4. Tourmalet on a spacehopper
Updated: Jun 19
Big: Climbing the Tourmalet on a spacehopper is something definitely out of my comfortzone. Probably this is a challenge within the comfort zone of nobody. Would it be possible, that's the question I tackled the first km's with.
Right: BRAVE goals aim to make the world a better place. All the good things on this planet come from people (or Gods, who knows?) who acted on their dreams. That's why I decided to collect money for the 'Association Petits Princes', which realizes the dreams of severly ill children.
Attractive: A spacehopper should be fun... for a couple of minutes. I knew this one would hurt a lot, but the curiosity of whether I would be able to make it made it feel a very attractive challenge! Having the company of a wonderful friend helped :)
Visionary: On my Instagram I present myself as: adventurer/dreamer/creative animal. This is who I want to be. I guess climbing a famous Tour Col on a spacehopper is a nice translation into practice of this identity.
Emotional: Of course, there was some fear of failing, after having told so many people I would climb the Tourmalet on a spacehopper. Mentally, the climb was tough... making progress so slowly while all your muscles are screaming for the top. When finally there, the excitement was beyond borders.
"Where did this crazy idea came from?" That's a question I was asked a lot. During Corona-lockdown, I started writing on a book for which I interviewed adventurours. In my research phase, Googling 'funny adventurer' led to a man called Steven Payne. Steven Payne is doing mostly pilgrimages in a medieval setting (costume/mode of transportation), but decided to cross the Alps on a spacehopper in 2018. In 17 days, Payne completed 76 miles, thereby honestly admitting he walked on the steepest slopes of his crossing.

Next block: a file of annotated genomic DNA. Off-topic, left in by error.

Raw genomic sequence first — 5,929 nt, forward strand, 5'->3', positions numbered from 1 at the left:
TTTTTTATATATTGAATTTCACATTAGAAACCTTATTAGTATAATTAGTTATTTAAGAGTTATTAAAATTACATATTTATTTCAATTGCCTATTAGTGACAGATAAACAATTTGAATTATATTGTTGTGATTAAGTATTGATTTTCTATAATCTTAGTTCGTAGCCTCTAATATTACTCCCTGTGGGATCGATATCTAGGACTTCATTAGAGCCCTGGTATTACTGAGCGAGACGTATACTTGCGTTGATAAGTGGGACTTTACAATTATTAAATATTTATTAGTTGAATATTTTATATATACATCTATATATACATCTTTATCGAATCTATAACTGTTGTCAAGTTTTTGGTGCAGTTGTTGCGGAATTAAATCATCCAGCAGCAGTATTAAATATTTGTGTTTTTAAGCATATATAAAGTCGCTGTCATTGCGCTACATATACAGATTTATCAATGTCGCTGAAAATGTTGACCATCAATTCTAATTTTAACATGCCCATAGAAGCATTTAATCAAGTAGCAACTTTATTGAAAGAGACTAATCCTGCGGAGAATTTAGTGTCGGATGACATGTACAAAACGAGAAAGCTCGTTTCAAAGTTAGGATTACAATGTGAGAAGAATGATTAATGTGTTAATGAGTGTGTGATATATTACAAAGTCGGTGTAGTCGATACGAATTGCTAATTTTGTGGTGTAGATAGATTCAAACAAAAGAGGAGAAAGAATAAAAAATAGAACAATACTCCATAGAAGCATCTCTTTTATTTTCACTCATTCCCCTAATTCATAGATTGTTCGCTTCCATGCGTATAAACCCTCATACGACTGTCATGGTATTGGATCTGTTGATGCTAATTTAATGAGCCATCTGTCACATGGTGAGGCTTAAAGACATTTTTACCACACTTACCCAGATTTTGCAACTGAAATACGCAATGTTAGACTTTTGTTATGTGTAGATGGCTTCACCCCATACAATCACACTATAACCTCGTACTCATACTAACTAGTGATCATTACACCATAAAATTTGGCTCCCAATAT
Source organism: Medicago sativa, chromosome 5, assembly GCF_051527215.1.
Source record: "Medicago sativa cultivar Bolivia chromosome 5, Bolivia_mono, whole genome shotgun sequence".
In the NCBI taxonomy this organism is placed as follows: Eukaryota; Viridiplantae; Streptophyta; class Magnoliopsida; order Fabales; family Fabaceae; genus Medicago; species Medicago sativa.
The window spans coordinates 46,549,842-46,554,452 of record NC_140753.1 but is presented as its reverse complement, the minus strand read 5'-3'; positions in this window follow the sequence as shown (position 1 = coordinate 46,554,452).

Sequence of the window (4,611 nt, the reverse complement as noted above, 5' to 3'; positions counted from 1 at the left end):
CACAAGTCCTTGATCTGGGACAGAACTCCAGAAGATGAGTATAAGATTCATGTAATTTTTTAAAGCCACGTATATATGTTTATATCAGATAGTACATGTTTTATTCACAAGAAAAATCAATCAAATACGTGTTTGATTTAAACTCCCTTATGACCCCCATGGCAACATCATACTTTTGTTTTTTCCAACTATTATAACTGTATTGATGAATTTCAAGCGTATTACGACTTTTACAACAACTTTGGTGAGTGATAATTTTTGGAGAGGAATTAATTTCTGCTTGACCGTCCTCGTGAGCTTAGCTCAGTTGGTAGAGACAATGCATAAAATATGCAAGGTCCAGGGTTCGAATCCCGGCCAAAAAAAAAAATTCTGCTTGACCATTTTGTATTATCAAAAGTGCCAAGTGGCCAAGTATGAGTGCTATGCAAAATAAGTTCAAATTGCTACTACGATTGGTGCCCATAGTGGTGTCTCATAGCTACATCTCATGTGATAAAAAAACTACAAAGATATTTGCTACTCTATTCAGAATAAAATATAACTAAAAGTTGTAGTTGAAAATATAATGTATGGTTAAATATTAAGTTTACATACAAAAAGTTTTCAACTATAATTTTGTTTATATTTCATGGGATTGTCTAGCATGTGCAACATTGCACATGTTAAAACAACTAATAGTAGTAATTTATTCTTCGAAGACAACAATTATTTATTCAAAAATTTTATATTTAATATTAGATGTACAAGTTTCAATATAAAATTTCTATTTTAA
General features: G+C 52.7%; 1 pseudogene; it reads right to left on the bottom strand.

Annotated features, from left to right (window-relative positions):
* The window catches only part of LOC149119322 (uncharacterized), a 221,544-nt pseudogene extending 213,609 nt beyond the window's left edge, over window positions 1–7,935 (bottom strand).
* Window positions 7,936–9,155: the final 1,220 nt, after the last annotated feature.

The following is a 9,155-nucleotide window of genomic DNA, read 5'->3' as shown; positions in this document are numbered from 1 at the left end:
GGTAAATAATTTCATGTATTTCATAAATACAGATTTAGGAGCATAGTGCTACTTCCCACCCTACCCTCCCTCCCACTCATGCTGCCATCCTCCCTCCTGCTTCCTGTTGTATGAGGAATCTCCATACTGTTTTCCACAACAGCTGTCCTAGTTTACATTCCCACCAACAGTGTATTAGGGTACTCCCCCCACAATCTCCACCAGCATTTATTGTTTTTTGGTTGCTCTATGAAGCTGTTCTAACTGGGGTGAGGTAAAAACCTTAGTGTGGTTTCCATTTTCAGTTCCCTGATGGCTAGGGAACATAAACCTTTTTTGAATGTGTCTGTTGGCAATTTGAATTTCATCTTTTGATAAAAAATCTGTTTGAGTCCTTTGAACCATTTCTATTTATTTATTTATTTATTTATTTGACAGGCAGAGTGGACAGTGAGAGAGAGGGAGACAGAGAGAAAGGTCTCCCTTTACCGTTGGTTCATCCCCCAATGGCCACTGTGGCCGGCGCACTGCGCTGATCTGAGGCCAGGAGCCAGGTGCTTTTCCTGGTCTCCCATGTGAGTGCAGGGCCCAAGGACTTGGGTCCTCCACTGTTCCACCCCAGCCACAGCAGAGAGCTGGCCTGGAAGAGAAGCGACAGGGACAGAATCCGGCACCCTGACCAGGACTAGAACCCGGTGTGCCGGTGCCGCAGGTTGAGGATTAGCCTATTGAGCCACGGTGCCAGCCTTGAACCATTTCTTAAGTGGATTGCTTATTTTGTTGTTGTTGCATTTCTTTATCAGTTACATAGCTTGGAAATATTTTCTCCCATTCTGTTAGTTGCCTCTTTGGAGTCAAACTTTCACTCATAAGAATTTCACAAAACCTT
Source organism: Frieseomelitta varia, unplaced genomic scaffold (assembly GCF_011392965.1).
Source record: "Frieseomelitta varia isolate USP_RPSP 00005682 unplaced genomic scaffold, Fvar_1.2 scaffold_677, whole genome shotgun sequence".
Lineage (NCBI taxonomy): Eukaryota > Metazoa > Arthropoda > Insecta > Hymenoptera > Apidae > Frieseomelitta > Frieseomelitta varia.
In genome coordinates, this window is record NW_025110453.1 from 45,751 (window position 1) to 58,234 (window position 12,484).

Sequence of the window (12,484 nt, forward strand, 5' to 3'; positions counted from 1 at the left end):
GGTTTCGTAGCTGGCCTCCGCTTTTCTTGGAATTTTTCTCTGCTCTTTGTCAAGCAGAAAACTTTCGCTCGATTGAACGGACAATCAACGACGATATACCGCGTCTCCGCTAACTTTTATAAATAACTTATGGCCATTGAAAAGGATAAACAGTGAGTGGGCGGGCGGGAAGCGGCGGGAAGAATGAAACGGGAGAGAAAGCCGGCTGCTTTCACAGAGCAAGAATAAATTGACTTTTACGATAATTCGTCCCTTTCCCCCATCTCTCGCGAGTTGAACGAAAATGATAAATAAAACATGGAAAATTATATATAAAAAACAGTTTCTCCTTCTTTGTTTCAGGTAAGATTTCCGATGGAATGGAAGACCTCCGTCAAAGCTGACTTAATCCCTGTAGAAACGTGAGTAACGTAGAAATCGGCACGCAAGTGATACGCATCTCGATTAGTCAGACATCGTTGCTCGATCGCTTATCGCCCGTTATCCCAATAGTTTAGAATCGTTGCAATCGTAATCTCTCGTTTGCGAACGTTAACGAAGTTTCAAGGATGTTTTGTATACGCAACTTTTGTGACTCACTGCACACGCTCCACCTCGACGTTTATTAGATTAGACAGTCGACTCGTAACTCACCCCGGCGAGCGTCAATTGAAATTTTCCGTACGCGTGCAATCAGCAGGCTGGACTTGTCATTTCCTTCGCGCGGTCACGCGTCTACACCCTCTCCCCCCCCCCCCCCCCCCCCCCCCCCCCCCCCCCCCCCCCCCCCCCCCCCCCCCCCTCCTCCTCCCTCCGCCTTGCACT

Interviewing not only Steve, but 49 other amazing adventurers, inspired me to become one myself. This is the job of my dreams! But how do you get the ball rolling without any name or fame?... Maybe by getting it bounced first?
With the Tourmalet being the mother of all Pyrenean famous 'cols' and with myself living at the foot of these Pyrenees, the challenge was shaped. I ordered a spacehopper and started hopping 1-3 times a week in my garage (meanwhile still running and cycling a lot).
June 13th was D-day. I woke up at 4a.m. after a night of wildcamping in Luz-Saint-Sauveur. 1 hour and 15 minutes later I started off for 18.6km of climbing at an average slope of 7,4%. The first 3 hours passed quickly and after 7km on the hill, my good friend Anthony Ripoll joined me. He would follow me for the rest of the climb with warm clothes, nice food, spare spacehoppers and a car trunk full of encouragements.
5km from the summit, mental and physical fatigue threw down my mental state. I decided to put in my earplugs and listen to some pump-up music. 1km further, I was going into a dark place, screaming out loud on Linkin Park's 'In the end', while thinking about feeling misunderstood and unaccepted by my roommates, tears were coming up, and the rain symbollicaly joined them. At that moment, a car turns up, parks in front of me and a young man walks up to me.
"Je suis du journal Sud-Ouest. Est-ce que c'est bon si je fais des photos de vous?" My mind flipped into a positive mindset again, and while Quentin -the photographer- made wonderful portrays in this fairylike landscape, I found back the fast climbing rhytm I'd started the day with. Before I knew it, I was at 2km from the top. That's where hell started.
The last 2km of the Tourmalet are steep, very steep. Gradient 10%. Every muscle in my body hurt in getting over these slopes. Meanwhile, -to make it look more heroic- I was bouncing literally into the clouds with rain pouring down on me. Where previously I had to take a breath and stretch my legs every 100-120 bounces, I now found myself having to stop after every 50, then 40, then 20...
It took me 2 hours to complete these last 2 km's. The feeling while crossing the finish line was incredible. I had finished it in exactly 11 hours. It was tough, very tough. Mentally and physically. But it's a day I will never forget and thanks to Quentin Top (photographer) and journalist Romain Bely (Sudouest) this challenge spread widely and put Association Petits Princes in the picture!